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Normally, I wouldn’t have given it a second thought. Forty years ago, 20 years ago, 10 years ago, five years ago, I wouldn’t have thought twice about making a quick trip to the lobby of my apartment building without wearing a bra. Being braless is more comfortable, and if it were not for our nipple-hostile society, I would go about my daily business sans brassiere. Unless I were at work, or maybe meeting a boyfriend’s parents or attending a funeral, as I feel I owe it to employers, boyfriends and mourners not to come bouncing into the room. (Because, you know.) As I approach 60, I still pop down to the lobby braless to pick up my mail. (Because, whatever.) But the difference is, now I feel self-conscious about it, and it’s not because my breasts have changed. They didn’t change, but people’s perceptions and expectations did.
If I went for a bra-less nip down to the laundromat in decades past, anyone who cared to care might think I looked slutty (boo!) or think I looked slutty (yay!). Since I put on a bra before leaving home 99% of the time, I’ve given little thought to bra-lessness—until recently. I noticed feeling uncomfortable about a braless nip (no pun intended) to the lobby or stroll in the park. It wasn’t out of any personal embarrassment but rather a recognition of a change in context that would shame me more than being labelled a slovenly dresser. I realized that our society sees a young woman without a bra as a young woman who isn’t wearing a bra, which may have negative or positive connotations, varying widely depending on the individual doing the gazing. But an older woman without a bra—that’s something else.
When people see an older woman not wearing a bra, sexuality is plucked from the occasion and inferences are inserted. Be honest with yourself. If you see a post-menopausal woman wearing a t-shirt without a bra there may be a range of assumptions. She’s homeless. She’s a drunk. She’s your alcoholic aunt who embarrasses everyone at Thanksgiving. She’s that delusional divorcée who doesn’t know when to hang it up. (No pun intended.)
In a life spent doing lots of bodybuilding and zero child-having, my actual Woodward and Bernstein have stayed remarkably similar throughout the years. What has changed is the context. These babies are attached to an old/older woman. It’s that changed context and the inferences that come with it that give me pause before I go out the front door. Before, if you want to judge me — “See nipples and die” — I could live with it. Call me crazy, call me thick-skinned, but I didn’t mind looking like a woman who happened to have 2 breasts. But now I risk looking like someone who’s had too many. I may come off as someone who has a screw loose, or a sort of sad Diane Arbus photo. Though my bosoms are blameless, now if they’re braless they say I’m a loser.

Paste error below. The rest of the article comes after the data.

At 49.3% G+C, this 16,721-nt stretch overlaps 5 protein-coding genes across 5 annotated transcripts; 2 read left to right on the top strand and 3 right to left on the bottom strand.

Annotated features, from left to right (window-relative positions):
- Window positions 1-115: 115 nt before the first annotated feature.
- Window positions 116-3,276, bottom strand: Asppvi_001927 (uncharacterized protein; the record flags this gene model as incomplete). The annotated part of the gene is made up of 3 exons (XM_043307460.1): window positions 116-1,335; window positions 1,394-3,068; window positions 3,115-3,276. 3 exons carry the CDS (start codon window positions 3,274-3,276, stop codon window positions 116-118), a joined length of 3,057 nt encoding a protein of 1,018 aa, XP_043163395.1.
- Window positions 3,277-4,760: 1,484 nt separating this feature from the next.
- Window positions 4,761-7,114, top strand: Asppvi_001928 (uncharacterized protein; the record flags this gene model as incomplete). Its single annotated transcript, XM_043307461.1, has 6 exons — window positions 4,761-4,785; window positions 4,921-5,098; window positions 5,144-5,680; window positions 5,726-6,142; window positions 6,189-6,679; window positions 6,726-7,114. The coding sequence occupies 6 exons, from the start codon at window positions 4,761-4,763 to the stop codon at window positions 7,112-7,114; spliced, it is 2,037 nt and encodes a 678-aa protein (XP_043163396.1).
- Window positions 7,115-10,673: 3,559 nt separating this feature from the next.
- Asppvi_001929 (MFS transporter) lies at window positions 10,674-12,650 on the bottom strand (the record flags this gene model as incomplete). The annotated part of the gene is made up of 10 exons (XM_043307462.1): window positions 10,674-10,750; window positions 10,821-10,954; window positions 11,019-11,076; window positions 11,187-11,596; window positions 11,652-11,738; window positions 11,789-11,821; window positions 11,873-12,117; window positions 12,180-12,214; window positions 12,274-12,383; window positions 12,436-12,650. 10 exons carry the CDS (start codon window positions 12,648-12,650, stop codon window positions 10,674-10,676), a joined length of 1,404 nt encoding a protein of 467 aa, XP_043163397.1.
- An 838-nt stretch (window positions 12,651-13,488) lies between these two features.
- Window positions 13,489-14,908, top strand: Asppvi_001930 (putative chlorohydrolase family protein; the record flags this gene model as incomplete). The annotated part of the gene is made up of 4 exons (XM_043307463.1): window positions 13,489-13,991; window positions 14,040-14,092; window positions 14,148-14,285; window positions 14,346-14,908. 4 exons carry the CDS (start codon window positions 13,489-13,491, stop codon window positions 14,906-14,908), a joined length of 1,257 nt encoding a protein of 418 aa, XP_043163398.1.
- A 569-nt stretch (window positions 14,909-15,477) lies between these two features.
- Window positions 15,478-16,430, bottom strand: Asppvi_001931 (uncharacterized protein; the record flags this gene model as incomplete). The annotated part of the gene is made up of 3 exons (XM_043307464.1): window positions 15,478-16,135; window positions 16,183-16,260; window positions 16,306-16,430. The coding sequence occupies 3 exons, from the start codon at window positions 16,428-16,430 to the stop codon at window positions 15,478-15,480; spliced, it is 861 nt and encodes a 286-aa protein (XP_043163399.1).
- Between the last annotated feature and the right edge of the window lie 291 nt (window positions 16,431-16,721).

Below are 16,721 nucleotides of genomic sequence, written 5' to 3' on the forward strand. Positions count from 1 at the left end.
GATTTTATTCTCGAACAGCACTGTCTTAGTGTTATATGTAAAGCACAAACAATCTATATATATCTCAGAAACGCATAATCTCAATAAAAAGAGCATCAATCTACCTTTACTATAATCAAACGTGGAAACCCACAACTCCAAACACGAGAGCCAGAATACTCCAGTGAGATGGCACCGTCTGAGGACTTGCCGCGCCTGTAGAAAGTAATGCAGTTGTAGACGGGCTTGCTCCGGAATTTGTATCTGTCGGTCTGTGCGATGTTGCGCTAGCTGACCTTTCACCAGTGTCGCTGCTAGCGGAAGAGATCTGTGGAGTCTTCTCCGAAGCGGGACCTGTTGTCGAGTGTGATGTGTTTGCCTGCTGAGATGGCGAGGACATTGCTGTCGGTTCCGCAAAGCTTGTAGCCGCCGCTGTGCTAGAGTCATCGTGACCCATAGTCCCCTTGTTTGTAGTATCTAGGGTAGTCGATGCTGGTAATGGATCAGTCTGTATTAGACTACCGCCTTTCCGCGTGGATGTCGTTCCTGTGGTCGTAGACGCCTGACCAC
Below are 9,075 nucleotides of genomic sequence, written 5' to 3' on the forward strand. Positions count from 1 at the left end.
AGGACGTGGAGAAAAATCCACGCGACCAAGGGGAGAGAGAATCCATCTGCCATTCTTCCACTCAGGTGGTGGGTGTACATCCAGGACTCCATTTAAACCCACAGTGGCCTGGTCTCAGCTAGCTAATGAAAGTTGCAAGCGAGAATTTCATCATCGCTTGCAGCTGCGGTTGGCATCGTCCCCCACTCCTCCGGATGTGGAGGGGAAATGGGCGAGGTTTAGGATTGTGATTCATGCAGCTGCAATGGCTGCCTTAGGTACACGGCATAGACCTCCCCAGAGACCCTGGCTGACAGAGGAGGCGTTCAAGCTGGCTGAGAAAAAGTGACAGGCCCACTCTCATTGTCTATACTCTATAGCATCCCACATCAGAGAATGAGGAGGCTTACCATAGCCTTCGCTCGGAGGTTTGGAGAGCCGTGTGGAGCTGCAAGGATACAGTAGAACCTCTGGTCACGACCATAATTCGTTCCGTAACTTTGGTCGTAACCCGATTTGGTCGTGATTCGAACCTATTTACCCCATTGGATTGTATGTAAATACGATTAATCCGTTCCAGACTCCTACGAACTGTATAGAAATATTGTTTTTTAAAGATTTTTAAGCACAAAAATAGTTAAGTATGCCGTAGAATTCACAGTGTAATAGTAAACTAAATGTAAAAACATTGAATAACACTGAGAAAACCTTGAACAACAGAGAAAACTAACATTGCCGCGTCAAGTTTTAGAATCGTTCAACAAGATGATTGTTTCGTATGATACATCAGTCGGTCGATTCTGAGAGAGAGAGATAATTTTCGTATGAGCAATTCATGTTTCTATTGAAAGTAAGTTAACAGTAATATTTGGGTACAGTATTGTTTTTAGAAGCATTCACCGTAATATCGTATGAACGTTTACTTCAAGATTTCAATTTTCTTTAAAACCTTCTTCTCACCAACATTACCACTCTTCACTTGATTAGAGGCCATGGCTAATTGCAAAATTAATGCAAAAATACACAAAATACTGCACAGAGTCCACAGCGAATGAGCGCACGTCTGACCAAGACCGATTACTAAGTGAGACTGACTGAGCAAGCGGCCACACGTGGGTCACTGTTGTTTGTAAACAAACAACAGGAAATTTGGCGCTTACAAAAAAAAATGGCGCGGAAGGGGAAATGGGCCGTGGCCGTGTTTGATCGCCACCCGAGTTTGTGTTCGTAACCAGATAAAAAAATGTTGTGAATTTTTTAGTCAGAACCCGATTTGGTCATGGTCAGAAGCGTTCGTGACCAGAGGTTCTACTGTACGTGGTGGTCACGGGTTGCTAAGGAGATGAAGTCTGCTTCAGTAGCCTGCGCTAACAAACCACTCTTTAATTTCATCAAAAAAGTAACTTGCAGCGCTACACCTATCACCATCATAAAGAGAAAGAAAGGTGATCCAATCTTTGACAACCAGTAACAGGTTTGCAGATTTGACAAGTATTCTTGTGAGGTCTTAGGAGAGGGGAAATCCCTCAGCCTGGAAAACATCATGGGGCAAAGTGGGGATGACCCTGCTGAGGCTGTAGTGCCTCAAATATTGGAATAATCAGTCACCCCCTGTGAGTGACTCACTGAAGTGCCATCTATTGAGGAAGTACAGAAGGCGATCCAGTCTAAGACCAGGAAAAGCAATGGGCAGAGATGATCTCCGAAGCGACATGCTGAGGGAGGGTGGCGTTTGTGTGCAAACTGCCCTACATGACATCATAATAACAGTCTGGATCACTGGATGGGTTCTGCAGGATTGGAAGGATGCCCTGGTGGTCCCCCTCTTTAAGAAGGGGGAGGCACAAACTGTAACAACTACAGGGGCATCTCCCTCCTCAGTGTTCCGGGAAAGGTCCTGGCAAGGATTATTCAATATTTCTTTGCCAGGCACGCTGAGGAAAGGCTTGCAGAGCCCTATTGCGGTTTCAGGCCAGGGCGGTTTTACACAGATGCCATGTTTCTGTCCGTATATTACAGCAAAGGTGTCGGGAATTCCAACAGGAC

I became aware this was true when I saw that older women’s braless breasts might be weaponized.
Hypothetically, someone — let’s call her, uh, Trixie — felt her co-op board’s President had been hostile to her and she wanted to annoy said President. It looked like he wasn’t going to let her and her husband sell their co-op. Trixie felt powerless. Knowing he was a snooty, classist sort of man, Trixie thought she might have no recourse but to plant herself in the lobby of her building in denim cut-offs and a halter, and just sit there reading a book all day, every day. She hoped the horror of an informally dressed older woman would prove so abrasive and déclassée she might gain some blackmail leverage. “Trixie” was convinced that what had once been assets might now be frightening liabilities.
Nora Ephron famously wrote, “Oh, how I regret not having worn a bikini for the entire year I was twenty-six.” Perhaps Trixie, perhaps I, will one day regret not having gone braless this entire year. Not to be a threat, not to be an eyesore, but because what goes in our bras — what goes in any bra — are perfectly lovely. This year and any other.
If you’ve read Dixie’s Age Against the Machine column, you know she’s self-reflective, thoughtful, and tells it like it is.
Over the years, Dixie’s shared her advice for many women in person and for Oxygen, AMC, and other media outlets. Now she’s graciously offered to share her advice and insights for you.
Email your questions to Dixie at email@example.com. We may feature your question and Dixie’s advice on jumbleandflow.com. You can choose to remain anonymous or provide your name — totally up to you.
Dixie Laite has been a second-grade teacher and mechanical bull operator, and for the past 25 years she’s worked for a variety of TV networks as a writer, editorial director, trainer, advice columnist, even an on-air personality. But primarily she’s trotted around New York City in one cowboy shirt or another, lurking around flea markets, gyms, and anywhere they’ll hand her French toast. Currently she lounges around her apartment with one husband, one dog, five parrots, and roughly 2,000 pairs of shoes. Dixie is the main lady behind Age Against the Machine, a column about empowering women over 50. Sign up for the Jumble & Flowdown newsletter to stay in the know about Dixie’s latest columns.
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